SAG-AFTRA Leader Applauds U.K. Solidarity In Actors Strike



SAG-AFTRA’s chief negotiator Duncan Crabtree-Ireland joined the heads of U.K. actors and crew unions Equity and Bectu in a webinar on Tuesday to discuss the ongoing strikes and their increasingly heavy impact on the British entertainment industry.

While Crabtree-Ireland seemed appreciative of the international support for the SAG-AFTRA strike — “We know your members are hurting in the industry as well,” he told more than 500 union members who joined the virtual event in hope of an update — the union leader provided few details around the state of negotiations so far.

“This is Day 39 of the SAG-AFTRA part of the strike, and it’s well over 100 days for the writers strike,” said Crabtree-Ireland. “When is this going to be over? I wish I could give you a definitive answer right now. That question needs to be answered by the CEOs of the studios and streamers who are deciding what’s happening.”

U.K. crew and industry are feeling the pain of the knock-on effects of the U.S. actors strike. As major Hollywood productions filming in the U.K. such as “Deadpool 3” and “Venom 3” have ground to a halt as a result of labor action, entire crews have been suspended with little notice. The webinar was organized by crew union Bectu to give its members the chance to hear directly from SAG-AFTRA for the first time about the issues at the centre of the dispute, and the latest prospects for renewed negotiations.

Commenting on the restarted talks earlier this month between Hollywood’s bargaining unit, the Association of Motion Picture and Television Producers, and the Writers Guild of America, Crabtree-Ireland said he was “not in a position to comment” but that the negotiations are “ongoing.”

“I hope they will be successful and the companies come back with a mindset of fairness and respect,” he said.

The chief negotiator, who said picket lines were paused in Los Angeles on Monday due to tropical storm Hilary, also set out SAG-AFTRA’s three primary demands of raising minimums, a framework for artificial intelligence and the sharing of streaming revenues with artists.

He also reiterated that the strike was in the interest of working-class performers. “We have the benefit of fairly high-profile people and they’re out there advocating for these issues … but the economic issue is really focused on working performers — people trying to make a living, get health insurance, pay their rent. This isn’t a strike about wealthy, successful people. This is a strike about working performers trying to make a living.”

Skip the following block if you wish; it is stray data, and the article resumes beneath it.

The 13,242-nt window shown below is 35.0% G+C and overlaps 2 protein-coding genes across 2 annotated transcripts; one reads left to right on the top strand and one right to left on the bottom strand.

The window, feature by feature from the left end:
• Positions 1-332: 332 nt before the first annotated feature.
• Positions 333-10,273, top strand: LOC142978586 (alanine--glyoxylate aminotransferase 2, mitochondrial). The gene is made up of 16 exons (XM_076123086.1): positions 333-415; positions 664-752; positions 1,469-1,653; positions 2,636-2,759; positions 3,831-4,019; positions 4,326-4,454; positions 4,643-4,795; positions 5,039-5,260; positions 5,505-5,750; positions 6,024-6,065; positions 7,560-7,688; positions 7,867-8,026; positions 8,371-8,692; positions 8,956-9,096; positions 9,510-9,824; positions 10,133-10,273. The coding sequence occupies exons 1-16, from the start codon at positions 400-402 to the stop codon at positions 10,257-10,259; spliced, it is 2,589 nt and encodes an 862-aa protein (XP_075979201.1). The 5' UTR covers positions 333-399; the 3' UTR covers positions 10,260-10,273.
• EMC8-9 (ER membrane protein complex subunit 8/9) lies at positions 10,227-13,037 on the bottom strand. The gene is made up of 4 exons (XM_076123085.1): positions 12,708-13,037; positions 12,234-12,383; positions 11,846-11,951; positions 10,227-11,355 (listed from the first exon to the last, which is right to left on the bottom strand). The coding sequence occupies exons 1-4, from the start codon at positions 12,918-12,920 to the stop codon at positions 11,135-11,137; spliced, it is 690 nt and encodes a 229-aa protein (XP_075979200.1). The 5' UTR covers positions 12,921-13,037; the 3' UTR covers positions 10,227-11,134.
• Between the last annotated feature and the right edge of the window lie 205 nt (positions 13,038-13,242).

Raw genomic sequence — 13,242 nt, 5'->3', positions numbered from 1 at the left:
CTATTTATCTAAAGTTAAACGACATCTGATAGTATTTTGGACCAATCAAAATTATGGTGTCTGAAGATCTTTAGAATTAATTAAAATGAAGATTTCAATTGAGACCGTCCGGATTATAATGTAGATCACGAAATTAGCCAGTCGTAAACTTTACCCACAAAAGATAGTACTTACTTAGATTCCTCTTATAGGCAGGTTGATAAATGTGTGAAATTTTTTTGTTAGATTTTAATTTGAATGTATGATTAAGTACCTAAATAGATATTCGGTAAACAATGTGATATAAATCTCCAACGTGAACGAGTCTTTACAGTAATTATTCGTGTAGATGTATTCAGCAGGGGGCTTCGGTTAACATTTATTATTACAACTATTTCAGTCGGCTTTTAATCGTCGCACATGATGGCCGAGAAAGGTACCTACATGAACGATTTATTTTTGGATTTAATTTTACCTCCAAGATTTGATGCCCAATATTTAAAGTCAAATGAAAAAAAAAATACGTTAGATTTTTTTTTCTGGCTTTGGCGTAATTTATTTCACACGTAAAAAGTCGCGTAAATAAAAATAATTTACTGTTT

As reported by Variety in June, Equity general secretary Paul W. Fleming warned that the U.K. actors union may be “heading into our own industrial dispute” with producers trade body Pact — which he characterized as the “AMPTP of the U.K.” — over the next 12 months. Equity is demanding a 15% rise in basic pay, as well as more complex asks around AI and secondary payments, much like SAG-AFTRA.

“Our own bargaining, which starts towards the end of this year and early next year, is essentially hardened because of the position of global producers,” said Fleming. “There may be ongoing disruption as time goes by. That is a real incentive for the AMPTP, and indeed British producers, to put pressure on so the industrial unrest doesn’t spread to this side of the Atlantic on our agreements and our negotiation.”

Fleming warned that his U.K. union is also safeguarding the jobs of American actors who are increasingly in danger of being recast with British actors.

“What we will not tolerate is jobs being recast when they were previously offered to American artists, with British artists, even if they are on our agreements,” said Fleming. “We’re policing that very, very militantly, and it’s entirely possible for us to enter our own individual trade disputes with individual productions, where we believe that they are attempting to avoid the industrial action in the United States.”

Ultimately, the longer the U.S. strike wears on, the greater the effects of “Britain catching a cold,” said Fleming. But ultimately, he continued, the hardships will be “necessary to ensure SAG-AFTRA wins, so we’re in the best possible position in the coming months” for negotiations with Pact.


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